In negotiation, people confuse “having power” with “being a jerk” fairly regularly.
Go to a third-rate negotiation training and they’ll offer the unhelpful advice of “don’t share information,” “always be aggressive” and “don’t call back if it’s after 4:00 in the afternoon; wait 24 hours and then send an email.”
This advice is bad. It is The Rules for business relationships. You can contort yourself into an uncomfortable and unnatural position in hopes of getting your true heart’s desire; or you could, you know, be yourself.
Being Myself was a really hard lesson when I started negotiating. Myself believes in fairness and goodness and justice. I’m the older sister who always shared her soda three ways, fair and square. I’m basically agnostic, but I seriously considered going to rabbinical school to have a job where I could help people. I cried reading President Obama’s speech at the Arizona Memorial the other day. I own a French Bulldog.
In the beginning I thought that those beliefs, save the French Bulldog thing, would get in the way of being a good negotiator; that being nice and having a tendency toward fairness weren’t qualities a powerful negotiator wanted.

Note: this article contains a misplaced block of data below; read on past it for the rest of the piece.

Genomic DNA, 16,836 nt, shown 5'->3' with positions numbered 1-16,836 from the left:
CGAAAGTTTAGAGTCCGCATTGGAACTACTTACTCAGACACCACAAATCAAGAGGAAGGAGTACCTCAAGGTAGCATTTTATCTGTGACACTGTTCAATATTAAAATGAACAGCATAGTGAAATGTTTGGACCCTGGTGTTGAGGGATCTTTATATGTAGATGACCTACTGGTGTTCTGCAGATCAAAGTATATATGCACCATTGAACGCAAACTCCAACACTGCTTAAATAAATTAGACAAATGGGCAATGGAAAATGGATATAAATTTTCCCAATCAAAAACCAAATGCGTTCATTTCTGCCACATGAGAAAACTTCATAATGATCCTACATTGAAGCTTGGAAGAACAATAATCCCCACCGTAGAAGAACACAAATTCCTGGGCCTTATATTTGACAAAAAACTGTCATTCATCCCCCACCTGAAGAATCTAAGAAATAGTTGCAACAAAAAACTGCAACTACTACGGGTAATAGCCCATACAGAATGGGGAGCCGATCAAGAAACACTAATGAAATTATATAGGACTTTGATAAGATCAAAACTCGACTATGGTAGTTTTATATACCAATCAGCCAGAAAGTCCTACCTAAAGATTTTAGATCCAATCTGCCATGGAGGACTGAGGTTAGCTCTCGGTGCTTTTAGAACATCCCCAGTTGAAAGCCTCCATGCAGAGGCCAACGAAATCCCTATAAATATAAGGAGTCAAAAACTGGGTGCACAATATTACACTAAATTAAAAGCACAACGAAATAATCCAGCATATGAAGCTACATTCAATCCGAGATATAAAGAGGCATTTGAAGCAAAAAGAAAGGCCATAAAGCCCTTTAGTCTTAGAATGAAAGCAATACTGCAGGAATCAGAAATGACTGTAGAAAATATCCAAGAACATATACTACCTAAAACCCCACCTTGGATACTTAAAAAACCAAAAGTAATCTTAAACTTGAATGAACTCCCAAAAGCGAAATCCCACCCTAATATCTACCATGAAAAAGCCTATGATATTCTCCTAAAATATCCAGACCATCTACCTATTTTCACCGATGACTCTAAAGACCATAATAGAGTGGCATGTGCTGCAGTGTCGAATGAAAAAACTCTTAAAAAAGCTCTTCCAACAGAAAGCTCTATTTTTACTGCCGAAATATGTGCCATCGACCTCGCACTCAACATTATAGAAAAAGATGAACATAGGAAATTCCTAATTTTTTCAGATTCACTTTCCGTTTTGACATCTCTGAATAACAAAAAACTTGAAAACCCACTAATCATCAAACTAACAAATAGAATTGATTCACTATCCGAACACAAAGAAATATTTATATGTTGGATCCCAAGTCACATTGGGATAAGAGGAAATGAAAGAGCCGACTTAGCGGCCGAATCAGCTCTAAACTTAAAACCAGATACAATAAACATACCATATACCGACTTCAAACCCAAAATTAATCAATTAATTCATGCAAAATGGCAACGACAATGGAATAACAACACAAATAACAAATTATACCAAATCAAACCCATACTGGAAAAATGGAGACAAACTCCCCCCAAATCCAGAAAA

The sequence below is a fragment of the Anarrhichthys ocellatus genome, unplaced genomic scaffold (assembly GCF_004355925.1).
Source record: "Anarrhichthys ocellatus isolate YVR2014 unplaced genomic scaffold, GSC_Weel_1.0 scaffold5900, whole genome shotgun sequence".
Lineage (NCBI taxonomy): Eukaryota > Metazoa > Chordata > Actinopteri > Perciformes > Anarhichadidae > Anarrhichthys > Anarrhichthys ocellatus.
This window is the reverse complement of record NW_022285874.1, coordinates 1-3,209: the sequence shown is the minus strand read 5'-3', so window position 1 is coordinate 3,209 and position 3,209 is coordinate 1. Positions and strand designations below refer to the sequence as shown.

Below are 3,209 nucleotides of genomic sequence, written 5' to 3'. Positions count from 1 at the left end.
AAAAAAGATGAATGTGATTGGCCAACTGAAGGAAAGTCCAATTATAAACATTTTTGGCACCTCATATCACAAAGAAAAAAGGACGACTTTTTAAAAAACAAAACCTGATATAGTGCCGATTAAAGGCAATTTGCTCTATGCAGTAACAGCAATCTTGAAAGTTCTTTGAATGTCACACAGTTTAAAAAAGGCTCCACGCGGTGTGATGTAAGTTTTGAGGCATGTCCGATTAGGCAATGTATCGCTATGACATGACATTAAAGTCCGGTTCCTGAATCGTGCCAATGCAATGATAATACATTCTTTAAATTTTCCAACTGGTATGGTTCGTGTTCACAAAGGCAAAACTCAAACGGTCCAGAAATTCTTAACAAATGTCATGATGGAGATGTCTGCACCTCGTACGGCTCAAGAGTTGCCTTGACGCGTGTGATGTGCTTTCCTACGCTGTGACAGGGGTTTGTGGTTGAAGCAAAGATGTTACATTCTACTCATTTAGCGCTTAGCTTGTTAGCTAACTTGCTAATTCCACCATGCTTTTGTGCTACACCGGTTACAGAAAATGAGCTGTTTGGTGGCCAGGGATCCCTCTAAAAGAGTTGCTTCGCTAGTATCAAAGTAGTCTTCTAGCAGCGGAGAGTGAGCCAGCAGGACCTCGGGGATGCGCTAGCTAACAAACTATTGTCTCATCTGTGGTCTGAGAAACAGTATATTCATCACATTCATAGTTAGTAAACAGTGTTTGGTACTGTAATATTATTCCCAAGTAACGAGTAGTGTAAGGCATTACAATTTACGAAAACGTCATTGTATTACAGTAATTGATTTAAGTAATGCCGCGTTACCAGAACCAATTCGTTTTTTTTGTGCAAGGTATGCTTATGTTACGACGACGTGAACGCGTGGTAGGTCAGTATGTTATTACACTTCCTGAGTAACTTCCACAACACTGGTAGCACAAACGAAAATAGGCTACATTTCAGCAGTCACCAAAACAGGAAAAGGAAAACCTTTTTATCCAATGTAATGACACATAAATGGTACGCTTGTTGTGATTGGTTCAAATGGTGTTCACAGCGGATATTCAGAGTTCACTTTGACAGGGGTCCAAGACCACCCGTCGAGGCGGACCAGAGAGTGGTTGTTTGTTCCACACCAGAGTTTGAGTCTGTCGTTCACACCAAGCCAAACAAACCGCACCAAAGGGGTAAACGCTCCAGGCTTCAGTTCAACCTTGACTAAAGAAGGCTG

I was wrong.
Being fair and being willing to listen, makes a negotiation go a heck of a lot easier. Fairness doesn’t mean “give them everything they want.” Fairness is about treating people with respect and responding to them according to their behavior.
No seriously, listen to it now. I’ll wait.
See?? Wasn’t that great?
Fairness works! Being fair encourages other people to be fair. Even when you can’t talk to them.
Oh, I know, I know. “When has this ever worked in real life?” Well, here:
So how do you take a random story from WWI and apply it to your next negoation with a demanding client?
Remember: What power is depends on the situation. Sometimes it is standing up and saying “No.” Sometimes it is extending an olive branch to your adversary. Both actions are powerful and both actions make you a good negotiator.
The next time you find yourself in a negotiation that’s stuck, look at what you have been doing, consistently defecting or cooperating, and then do the opposite. Do what isn’t expected. Stop the echos.